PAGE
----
The novel “People of The Sea”, also known as “Dolphin Island: A Story of the People of the Sea”, by Arthur C. Clarke was published for the first time in 1963.
Johnny Clinton is a boy who lives with his aunt and cousins because his parents are dead but doesn’t get along with them. When he sees a transport ship stop because of some damaga, he sneaks aboard to travel as a stowaway taking advantage of the fact that it’s semi-automated with only a skeleton crew on board. His journey doesn’t last long because a more serious damage causes it to sink off the coast of Australia.
Forced to try to survive on a piece of debris he uses as a makeshift raft, Johnny is saved by some passing dolphins, who push him to an island. Rescued by the inhabitants, he meets Professor Kazan, a scientist who is studying cetaceans and in particular dolphins and their language in a research that soon involves Johnny as well.
An article published in the journal “Proceedings of the National Academy of Sciences” reports a study on fossils of Oreopithecus bambolii, an ape that lived between 6.7 and 8.3 million years ago, in the Miocene period, in today’s Italy. A team of researchers examined the lower part of the torso of an individual belonging to this species of hominoids, part of the most complete skeleton known for this species. The conclusion is that it was bipedal but didn’t walk upright and didn’t climb trees.
An article published in the journal “Nature Communications” reports the verification of the consistency of two datasets containing information on the application of a CRISPR-Cas9 system to obtain genetic modifications of cancer cells within research on their genetic alterations. A team of researchers from the Wellcome Sanger Institute and the Broad Institute of MIT and Harvard compared the consistency of the two datasets, independently verifying the methodology and findings and validating 725 cancer models covering 25 different types of cancer. This is very useful information to understand the importance of the various genes in the survival of cancer cells and to create targeted treatments in a strategic collaboration called Cancer Dependency Map (Cancer DepMap).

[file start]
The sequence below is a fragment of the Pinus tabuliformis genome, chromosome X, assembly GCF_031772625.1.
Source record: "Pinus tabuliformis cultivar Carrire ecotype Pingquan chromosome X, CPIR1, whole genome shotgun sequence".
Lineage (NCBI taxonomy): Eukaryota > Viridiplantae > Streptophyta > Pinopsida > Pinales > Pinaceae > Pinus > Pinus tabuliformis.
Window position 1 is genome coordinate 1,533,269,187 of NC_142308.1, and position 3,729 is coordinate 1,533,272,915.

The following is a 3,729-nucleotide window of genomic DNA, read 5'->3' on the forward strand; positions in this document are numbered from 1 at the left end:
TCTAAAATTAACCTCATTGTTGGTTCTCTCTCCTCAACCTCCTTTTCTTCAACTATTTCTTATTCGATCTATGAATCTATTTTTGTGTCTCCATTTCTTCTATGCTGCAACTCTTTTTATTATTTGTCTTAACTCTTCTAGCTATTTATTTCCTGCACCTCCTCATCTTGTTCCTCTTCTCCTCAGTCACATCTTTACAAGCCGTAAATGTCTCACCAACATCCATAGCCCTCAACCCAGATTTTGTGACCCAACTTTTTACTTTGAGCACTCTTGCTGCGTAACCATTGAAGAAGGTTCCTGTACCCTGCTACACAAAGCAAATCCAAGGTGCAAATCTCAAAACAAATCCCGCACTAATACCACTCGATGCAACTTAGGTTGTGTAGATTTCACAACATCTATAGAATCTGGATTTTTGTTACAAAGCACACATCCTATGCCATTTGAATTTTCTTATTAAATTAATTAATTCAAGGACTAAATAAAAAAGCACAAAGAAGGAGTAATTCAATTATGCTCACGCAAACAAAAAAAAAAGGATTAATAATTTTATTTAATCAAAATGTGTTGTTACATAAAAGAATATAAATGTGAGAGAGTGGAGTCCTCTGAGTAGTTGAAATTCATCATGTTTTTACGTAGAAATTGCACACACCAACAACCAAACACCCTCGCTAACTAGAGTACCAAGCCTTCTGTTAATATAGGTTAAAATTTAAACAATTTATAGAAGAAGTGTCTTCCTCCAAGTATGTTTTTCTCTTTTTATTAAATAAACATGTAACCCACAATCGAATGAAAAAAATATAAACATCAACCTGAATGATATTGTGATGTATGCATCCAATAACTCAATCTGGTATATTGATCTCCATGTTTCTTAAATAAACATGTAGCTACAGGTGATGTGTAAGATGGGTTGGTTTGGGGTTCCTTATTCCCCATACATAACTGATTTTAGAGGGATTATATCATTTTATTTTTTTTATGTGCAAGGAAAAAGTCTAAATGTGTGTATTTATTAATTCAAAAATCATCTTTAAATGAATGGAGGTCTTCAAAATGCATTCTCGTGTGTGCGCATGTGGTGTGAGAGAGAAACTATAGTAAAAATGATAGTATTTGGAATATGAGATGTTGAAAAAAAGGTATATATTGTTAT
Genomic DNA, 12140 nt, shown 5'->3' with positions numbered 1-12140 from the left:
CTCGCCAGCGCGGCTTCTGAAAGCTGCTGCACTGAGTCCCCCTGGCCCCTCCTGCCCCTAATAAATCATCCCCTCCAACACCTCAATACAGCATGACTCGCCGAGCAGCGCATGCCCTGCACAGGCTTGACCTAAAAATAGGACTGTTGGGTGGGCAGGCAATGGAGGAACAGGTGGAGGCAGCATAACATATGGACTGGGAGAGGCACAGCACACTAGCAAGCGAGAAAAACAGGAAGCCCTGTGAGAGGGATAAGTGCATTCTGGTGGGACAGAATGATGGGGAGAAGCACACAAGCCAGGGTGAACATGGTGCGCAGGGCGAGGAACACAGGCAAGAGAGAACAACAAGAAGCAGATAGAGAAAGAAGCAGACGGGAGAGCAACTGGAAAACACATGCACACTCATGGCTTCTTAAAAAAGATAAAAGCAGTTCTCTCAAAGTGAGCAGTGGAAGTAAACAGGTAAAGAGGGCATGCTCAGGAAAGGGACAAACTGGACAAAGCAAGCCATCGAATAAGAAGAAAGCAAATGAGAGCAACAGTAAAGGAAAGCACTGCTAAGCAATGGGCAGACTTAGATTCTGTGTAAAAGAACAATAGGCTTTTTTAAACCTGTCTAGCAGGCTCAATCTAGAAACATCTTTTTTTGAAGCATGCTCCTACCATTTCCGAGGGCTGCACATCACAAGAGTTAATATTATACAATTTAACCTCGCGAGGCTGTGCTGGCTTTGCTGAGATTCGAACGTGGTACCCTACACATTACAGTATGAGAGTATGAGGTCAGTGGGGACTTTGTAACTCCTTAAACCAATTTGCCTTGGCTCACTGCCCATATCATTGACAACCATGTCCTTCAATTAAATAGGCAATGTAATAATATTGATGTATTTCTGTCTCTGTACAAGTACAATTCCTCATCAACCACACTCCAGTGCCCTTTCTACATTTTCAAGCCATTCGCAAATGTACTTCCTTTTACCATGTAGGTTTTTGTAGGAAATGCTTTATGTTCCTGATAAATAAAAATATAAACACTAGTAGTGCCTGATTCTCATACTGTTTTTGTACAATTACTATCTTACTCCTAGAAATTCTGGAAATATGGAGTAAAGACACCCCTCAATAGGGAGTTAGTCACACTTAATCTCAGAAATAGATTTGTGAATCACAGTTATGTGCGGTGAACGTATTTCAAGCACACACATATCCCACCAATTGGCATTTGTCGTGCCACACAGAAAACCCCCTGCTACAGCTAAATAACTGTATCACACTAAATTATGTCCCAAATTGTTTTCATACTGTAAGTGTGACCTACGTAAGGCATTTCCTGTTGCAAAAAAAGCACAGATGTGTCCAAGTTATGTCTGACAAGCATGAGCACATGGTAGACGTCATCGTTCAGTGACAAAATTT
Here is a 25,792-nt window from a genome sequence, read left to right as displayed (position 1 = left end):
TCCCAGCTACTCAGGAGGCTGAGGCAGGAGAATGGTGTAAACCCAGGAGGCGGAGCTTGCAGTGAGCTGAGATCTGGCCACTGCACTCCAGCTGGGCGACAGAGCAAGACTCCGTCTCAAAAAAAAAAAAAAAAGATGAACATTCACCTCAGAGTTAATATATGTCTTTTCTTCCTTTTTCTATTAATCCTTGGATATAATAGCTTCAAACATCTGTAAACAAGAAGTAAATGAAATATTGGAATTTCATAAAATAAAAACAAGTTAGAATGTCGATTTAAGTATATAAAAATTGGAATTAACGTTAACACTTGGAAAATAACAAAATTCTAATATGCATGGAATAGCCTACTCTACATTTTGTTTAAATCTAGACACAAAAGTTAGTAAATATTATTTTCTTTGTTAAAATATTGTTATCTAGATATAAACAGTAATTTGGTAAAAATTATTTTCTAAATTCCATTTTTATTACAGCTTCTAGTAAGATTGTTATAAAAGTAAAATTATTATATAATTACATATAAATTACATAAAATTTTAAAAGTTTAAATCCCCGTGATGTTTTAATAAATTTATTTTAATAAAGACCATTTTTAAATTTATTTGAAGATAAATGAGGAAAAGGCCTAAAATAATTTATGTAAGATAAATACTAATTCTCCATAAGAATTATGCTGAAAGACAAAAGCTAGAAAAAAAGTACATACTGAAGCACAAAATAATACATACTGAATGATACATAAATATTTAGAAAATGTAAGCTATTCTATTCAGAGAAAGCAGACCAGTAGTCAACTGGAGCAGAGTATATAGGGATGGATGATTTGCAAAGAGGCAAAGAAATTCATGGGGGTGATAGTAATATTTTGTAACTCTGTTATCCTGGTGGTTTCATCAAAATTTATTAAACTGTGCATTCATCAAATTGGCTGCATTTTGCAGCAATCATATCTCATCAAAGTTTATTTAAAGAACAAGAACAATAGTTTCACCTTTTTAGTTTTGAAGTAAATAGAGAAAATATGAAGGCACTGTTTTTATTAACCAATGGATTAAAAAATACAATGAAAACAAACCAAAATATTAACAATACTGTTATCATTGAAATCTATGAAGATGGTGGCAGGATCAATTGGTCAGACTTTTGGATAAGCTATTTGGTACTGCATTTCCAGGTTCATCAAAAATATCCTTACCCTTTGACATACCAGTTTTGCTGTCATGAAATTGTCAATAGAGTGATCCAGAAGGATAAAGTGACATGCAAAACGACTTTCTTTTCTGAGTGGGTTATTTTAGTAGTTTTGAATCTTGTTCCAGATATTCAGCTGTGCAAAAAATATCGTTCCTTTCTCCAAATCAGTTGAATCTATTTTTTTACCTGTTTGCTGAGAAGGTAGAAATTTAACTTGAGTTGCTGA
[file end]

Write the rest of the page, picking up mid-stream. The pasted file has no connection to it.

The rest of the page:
An article published in the journal “Nature” reports a research on the last known population of Homo erectus. A team of researchers carried out a new series of dating of fossil fragments and sediments present in the Ngandong site, on the island of Java, where the specimens attributed to that species were discovered concluding that that population lived between 108,000 and 117,000 years ago. Previous dating provided very variable results, a precise result can help understand the history of little men in Southeast Asia. That population could actually be the result of an interbreeding between Homo sapiens and another species of hominins, explaining some of its peculiar characteristics.
The novel “Binary System” by Eric Brown was published for the first time in 2017. It’s the fix-up of two previously published novellas.
Cordelia “Delia” Kemp is part of the crew of the starship “The Pride of Amsterdam” when a catastrophic failure causes its destruction. Delia is lucky to to reach a shuttle but it’s thrown into the wormhole formed to bring the starship to its destination. Instead, the failure opened it to an unknown destination, which turns out to be about 10,000 light years from Earth.
In the area of space where Delia ended up there’s a planet that is barely habitable but when it reaches its orbit, her shuttle is shot down. Delia discovers that the planet, called Valinda, is inhabited by a hostile species that conquered it long before. The sentient natives are used as slaves and, when Delia’s neural implant allows her to communicate with them, she manages to escape. Understanding the planet’s recent history is crucial for her future.